wowfudge Sun 21-May-17 08:22:37

I'd do as Yorkshire suggests. When we were selling our house we had to get our vendors to agree to our offer, which was quite a bit lower than asking, before we could say to our buyers that we could accept their offer.

hooliodancer Sun 21-May-17 09:38:56

You should ask the estate agent why it fell through. They are supposed to tell you if it's something in the survey. They may just not have wanted to do the work rather than offered less.

Our buyer got a mortgage approved in about 10 days. See what the first time buyers offer before you accept the other offer.

For what it's worth, we had an offer accepted on the house we are buying before we had a buyer for ours. The whole thing has rumbled on for a whole year since we put that offer in! Now very near to exchange. Apparently.

bumbalee Sun 21-May-17 10:11:55

Thanks for your responses.
Our buyer has upped her offer once from her originally ridiculous one, our EA said on the phone to me if I thought I could push her up I would but I have the feeling if I try anymore she'll walk away.
Our MIP was approved in a day when we was FTB we just walked in a few banks asked to see their mortgage advisor, all said no until they realised we had a deposit and had seen a house, all approved a few hours later.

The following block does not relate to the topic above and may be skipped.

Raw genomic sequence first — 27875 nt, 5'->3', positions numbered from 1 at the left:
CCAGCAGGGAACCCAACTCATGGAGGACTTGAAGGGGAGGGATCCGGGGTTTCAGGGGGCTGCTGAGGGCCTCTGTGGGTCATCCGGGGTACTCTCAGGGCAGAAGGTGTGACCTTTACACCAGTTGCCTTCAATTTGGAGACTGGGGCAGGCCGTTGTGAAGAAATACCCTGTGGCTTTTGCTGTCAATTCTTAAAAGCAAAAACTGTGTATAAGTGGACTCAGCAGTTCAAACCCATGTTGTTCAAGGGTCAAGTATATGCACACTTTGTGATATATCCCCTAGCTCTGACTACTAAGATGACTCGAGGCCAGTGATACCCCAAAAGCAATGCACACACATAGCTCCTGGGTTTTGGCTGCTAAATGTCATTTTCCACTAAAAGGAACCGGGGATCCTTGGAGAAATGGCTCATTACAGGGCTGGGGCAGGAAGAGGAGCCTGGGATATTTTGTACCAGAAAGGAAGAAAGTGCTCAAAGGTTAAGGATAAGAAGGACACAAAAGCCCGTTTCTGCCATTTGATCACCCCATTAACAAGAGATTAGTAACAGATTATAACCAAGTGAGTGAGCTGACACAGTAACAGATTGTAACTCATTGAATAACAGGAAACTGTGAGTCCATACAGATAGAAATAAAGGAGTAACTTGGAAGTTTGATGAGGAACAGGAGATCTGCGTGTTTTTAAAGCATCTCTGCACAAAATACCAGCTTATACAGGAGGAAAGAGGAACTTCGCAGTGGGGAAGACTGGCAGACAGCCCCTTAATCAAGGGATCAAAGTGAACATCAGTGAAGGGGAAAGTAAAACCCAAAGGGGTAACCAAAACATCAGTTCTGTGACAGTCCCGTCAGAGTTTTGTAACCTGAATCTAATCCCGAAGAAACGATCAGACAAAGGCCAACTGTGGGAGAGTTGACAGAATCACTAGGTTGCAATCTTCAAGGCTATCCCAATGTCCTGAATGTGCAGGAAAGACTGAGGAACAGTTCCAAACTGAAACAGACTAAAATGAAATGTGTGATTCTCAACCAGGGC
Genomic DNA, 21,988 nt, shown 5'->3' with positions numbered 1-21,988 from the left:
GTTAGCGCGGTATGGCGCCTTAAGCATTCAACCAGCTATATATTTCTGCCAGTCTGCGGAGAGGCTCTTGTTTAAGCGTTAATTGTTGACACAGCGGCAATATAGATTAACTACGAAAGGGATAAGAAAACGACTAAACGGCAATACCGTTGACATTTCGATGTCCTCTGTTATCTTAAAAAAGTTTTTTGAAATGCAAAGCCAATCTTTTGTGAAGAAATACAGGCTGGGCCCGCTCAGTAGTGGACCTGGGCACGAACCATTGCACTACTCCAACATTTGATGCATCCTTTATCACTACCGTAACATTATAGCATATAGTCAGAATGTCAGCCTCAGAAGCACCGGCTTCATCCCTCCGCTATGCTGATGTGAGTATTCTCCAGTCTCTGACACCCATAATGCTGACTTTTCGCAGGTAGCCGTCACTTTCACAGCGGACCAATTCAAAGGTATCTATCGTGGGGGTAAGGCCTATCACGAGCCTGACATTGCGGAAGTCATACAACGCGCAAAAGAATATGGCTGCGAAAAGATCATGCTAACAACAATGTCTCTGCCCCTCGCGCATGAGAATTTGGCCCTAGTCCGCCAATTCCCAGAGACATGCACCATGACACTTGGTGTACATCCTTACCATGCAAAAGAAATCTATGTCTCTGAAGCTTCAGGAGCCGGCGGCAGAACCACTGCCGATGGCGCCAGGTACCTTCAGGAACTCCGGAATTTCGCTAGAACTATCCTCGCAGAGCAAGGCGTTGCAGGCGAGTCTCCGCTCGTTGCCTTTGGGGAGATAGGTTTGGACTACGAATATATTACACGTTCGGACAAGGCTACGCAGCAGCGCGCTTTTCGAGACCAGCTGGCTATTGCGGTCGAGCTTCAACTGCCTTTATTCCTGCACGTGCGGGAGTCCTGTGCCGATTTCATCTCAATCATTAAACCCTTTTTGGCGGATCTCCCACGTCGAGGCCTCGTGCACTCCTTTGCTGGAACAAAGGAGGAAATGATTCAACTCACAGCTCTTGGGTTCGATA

I have asked why it fell through and she just said 'they've changed their mind' but I'm not buying it, I think that would've happened before 6-7 weeks.

I'll ring them tomorrow and see what they say, they aren't the best EA's nor the most proactive, when our EA asked who it was up with I heard a sharp intake of breath confused

sparechange Mon 22-May-17 11:46:59

OP, have you asked the agent yes/no questions about why it fell through?
Because they aren't allowed to outright lie
So if you say 'So it definitely wasn't a problem with the survey?', they can't say lie about it...

bumbalee Mon 22-May-17 13:38:24

I've rang them today she said they just felt it was to much work for them in the end, but that's all she would say really.
So still non the wiser, like I said things like that won't put us off half our family's have one trade or another including OH but it has to be at the right price and from what I got when I asked her how open to negotiation are they, it seems not very sad
Maybe back to the drawing board again.

wowfudge Mon 22-May-17 14:24:10